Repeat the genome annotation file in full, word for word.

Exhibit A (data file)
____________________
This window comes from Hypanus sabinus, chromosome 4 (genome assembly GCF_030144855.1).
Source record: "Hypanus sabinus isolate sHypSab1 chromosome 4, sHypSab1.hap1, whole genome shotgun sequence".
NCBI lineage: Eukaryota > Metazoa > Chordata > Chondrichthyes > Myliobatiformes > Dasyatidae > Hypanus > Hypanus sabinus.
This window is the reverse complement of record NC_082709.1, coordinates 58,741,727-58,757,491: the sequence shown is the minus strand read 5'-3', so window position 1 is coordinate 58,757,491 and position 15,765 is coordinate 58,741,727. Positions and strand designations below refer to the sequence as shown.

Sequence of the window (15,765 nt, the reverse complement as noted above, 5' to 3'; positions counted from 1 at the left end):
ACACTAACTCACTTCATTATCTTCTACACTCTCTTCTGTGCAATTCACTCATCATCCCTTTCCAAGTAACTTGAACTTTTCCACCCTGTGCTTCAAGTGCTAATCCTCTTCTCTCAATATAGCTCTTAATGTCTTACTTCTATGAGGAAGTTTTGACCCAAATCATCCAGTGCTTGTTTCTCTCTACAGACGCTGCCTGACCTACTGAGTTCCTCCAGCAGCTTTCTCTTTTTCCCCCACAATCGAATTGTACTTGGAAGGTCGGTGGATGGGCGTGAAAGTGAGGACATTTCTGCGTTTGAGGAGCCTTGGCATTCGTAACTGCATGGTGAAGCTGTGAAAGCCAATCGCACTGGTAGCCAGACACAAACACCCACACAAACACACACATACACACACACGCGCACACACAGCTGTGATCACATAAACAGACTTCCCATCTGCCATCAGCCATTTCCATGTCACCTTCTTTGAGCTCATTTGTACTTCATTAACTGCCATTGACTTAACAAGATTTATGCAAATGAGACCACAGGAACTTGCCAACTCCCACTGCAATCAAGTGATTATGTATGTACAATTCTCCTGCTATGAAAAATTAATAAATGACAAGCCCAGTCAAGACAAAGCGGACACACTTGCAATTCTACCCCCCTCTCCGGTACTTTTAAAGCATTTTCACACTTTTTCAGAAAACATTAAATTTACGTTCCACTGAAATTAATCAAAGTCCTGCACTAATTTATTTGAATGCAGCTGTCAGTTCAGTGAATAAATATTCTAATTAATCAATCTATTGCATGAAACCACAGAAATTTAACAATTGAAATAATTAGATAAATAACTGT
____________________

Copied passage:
This window comes from Hypanus sabinus, chromosome 4 (genome assembly GCF_030144855.1).
Source record: "Hypanus sabinus isolate sHypSab1 chromosome 4, sHypSab1.hap1, whole genome shotgun sequence".
NCBI lineage: Eukaryota > Metazoa > Chordata > Chondrichthyes > Myliobatiformes > Dasyatidae > Hypanus > Hypanus sabinus.
This window is the reverse complement of record NC_082709.1, coordinates 58,741,727-58,757,491: the sequence shown is the minus strand read 5'-3', so window position 1 is coordinate 58,757,491 and position 15,765 is coordinate 58,741,727. Positions and strand designations below refer to the sequence as shown.

Sequence of the window (15,765 nt, the reverse complement as noted above, 5' to 3'; positions counted from 1 at the left end):
ACACTAACTCACTTCATTATCTTCTACACTCTCTTCTGTGCAATTCACTCATCATCCCTTTCCAAGTAACTTGAACTTTTCCACCCTGTGCTTCAAGTGCTAATCCTCTTCTCTCAATATAGCTCTTAATGTCTTACTTCTATGAGGAAGTTTTGACCCAAATCATCCAGTGCTTGTTTCTCTCTACAGACGCTGCCTGACCTACTGAGTTCCTCCAGCAGCTTTCTCTTTTTCCCCCACAATCGAATTGTACTTGGAAGGTCGGTGGATGGGCGTGAAAGTGAGGACATTTCTGCGTTTGAGGAGCCTTGGCATTCGTAACTGCATGGTGAAGCTGTGAAAGCCAATCGCACTGGTAGCCAGACACAAACACCCACACAAACACACACATACACACACACGCGCACACACAGCTGTGATCACATAAACAGACTTCCCATCTGCCATCAGCCATTTCCATGTCACCTTCTTTGAGCTCATTTGTACTTCATTAACTGCCATTGACTTAACAAGATTTATGCAAATGAGACCACAGGAACTTGCCAACTCCCACTGCAATCAAGTGATTATGTATGTACAATTCTCCTGCTATGAAAAATTAATAAATGACAAGCCCAGTCAAGACAAAGCGGACACACTTGCAATTCTACCCCCCTCTCCGGTACTTTTAAAGCATTTTCACACTTTTTCAGAAAACATTAAATTTACGTTCCACTGAAATTAATCAAAGTCCTGCACTAATTTATTTGAATGCAGCTGTCAGTTCAGTGAATAAATATTCTAATTAATCAATCTATTGCATGAAACCACAGAAATTTAACAATTGAAATAATTAGATAAATAACTGT